The Financial Times’ lead reports that ministers are locked in a “ferocious” battle over whether to give tariff-free access to Australian farmers as part of a “major” post-Brexit trade deal with Australia. Sources familiar with the internal talks have told the paper that the International Trade Secretary Liz Truss regards the issue as a “crunch point” but is being met with “stiff opposition” from Environment Secretary George Eustice and Cabinet Office minister Michael Gove.
The FT reports a zero-tariff deal risks a “backlash” from the British farming industry and “inflaming” arguments over Scottish and Welsh independence as tariff-free imports of Australian lamb and beef would “likely” hit Scottish and Welsh hill farms.
The Times reports that there are fears that the spread of the new Indian coronavirus variant could “end in tiers”, forcing ministers to re-impose local lockdowns.
While Boris Johnson considers this a “last resort”, it says, officials have drawn up plans modelled on the Tier Four restrictions introduced in England last year.
The paper reports Mr Johnson has rowed back from the “maximalist” approach he had been considering, which would have dropped the need for face masks in most public places, along with the one-metre plus social distancing rule.
Tory MPs, it reports, are urging the prime minister not to slow down his unlocking plan just for the sake of what it calls a “small band of anti-vaxxers”.
The Mail quotes an unnamed cabinet minister who says that 21 June has become the “freedom date…burned on people’s brains”. But “at last, they get the point”, reads the main headline in the Metro, which says even vaccine sceptics are now taking up the jab, including 10,000 people last week in Bolton.
The Daily Telegraph says EU ambassadors will agree tomorrow to allow fully vaccinated British holidaymakers to fly to Europe, without the need for Covid tests or quarantine.
The paper says the bosses of British Airways and Heathrow Airport have urged the government to reveal in advance which countries it’s planning to add to its so-called green list – so families can plan ahead for later in the summer.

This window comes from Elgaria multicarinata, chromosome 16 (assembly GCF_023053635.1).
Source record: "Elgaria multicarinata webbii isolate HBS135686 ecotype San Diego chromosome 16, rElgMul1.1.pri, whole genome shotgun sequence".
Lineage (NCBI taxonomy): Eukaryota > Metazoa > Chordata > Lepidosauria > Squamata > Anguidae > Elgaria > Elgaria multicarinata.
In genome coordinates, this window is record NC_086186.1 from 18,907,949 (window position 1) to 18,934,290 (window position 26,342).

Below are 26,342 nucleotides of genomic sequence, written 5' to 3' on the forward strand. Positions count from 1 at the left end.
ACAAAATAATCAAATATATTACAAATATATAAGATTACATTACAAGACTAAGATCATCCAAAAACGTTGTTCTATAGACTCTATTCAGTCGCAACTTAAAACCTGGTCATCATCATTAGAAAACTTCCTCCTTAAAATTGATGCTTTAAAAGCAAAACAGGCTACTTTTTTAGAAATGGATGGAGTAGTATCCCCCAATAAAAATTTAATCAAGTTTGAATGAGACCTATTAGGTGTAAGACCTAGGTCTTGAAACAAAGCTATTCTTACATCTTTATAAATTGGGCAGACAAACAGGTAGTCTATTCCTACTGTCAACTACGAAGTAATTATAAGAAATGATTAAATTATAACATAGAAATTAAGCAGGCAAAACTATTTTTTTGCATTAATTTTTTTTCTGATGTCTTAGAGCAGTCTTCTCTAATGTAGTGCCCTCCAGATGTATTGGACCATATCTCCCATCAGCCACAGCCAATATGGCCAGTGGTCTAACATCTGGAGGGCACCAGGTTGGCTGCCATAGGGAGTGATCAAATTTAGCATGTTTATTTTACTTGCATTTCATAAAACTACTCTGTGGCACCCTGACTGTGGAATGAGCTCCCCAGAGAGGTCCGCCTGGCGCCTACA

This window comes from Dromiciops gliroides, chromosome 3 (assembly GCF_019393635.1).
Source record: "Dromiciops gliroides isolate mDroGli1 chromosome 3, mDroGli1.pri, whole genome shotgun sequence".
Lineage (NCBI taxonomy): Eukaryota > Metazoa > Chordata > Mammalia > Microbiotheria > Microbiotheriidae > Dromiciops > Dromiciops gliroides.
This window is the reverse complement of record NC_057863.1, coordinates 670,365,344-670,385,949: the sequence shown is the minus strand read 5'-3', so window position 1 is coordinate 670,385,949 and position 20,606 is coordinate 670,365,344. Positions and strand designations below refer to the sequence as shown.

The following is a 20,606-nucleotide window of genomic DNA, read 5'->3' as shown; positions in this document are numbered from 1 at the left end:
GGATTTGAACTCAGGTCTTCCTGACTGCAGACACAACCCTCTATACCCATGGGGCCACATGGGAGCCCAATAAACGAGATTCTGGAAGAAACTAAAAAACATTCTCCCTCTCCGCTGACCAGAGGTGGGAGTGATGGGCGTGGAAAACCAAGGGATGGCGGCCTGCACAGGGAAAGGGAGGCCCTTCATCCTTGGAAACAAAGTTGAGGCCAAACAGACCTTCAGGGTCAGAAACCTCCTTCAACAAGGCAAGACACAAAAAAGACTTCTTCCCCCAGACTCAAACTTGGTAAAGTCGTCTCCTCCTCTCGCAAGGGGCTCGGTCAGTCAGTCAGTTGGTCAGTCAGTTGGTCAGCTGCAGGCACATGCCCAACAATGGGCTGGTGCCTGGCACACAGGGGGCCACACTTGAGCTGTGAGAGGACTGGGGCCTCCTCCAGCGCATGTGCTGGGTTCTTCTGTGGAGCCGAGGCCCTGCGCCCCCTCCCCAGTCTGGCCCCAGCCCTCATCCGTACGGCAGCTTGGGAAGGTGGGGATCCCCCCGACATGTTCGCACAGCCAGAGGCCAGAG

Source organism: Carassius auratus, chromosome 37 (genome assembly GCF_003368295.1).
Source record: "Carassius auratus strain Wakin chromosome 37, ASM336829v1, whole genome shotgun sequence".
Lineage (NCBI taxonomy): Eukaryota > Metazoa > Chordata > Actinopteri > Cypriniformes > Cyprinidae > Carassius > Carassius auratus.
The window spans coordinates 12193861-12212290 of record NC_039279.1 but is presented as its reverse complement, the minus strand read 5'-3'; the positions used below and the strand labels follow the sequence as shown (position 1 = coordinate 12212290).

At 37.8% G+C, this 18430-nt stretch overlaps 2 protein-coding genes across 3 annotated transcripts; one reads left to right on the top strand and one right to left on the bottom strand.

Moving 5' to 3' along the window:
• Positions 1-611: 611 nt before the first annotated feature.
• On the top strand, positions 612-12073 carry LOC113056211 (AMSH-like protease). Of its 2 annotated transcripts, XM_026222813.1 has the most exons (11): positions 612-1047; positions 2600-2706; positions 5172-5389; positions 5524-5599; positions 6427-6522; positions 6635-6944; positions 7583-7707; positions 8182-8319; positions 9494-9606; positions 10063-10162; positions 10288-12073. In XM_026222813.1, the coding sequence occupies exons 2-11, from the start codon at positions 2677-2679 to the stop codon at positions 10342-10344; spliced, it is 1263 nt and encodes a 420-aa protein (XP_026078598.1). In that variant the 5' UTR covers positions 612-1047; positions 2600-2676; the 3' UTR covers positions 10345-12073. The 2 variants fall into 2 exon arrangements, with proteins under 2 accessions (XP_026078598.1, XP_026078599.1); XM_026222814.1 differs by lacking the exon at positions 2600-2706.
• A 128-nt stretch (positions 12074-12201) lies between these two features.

Heathrow’s chief executive tells the Telegraph that the current list of just 12 quarantine-free destinations – most notably Portugal – is leaving passengers with high prices and limited choices, for last-minute bookings.
The Financial Times reports the cabinet is split by a “ferocious” fight over whether to sign off a trade deal with Australia. It says the debate is over whether to grant zero-tariff access to Australian farmers – and risk a backlash from the UK farming industry.
Allowing tariff-free imports of Australian lamb and beef, it reports, would “land hardest” in rural areas such as Scottish and Welsh hill farms.
It’s a “100-million-dollar question”, one government official has told the paper – with the Environment Secretary George Eustice, and his predecessor, Michael Gove on one side of the issue, and the International Trade Secretary, Liz Truss, and the Brexit negotiator, Lord Frost, on the other.
The Guardian has a front-page story that the Home Office is writing to British citizens with dual EU citizenship, warning them – in error – that they need to apply for settled status.
It says people who’ve been here for decades have “expressed alarm” at being told they could lose the right to work, benefits, and free healthcare – unless they apply for UK immigration status in the next six weeks.
The Home Office tells the paper that in trying to contact “as many people as possible” about settled status, there may be “a small number of cases” where letters have been sent to someone who’s already naturalised as a British citizen. In such cases, it says, no action is required.
#AceNewsDesk report ….Published: May.18: 2021: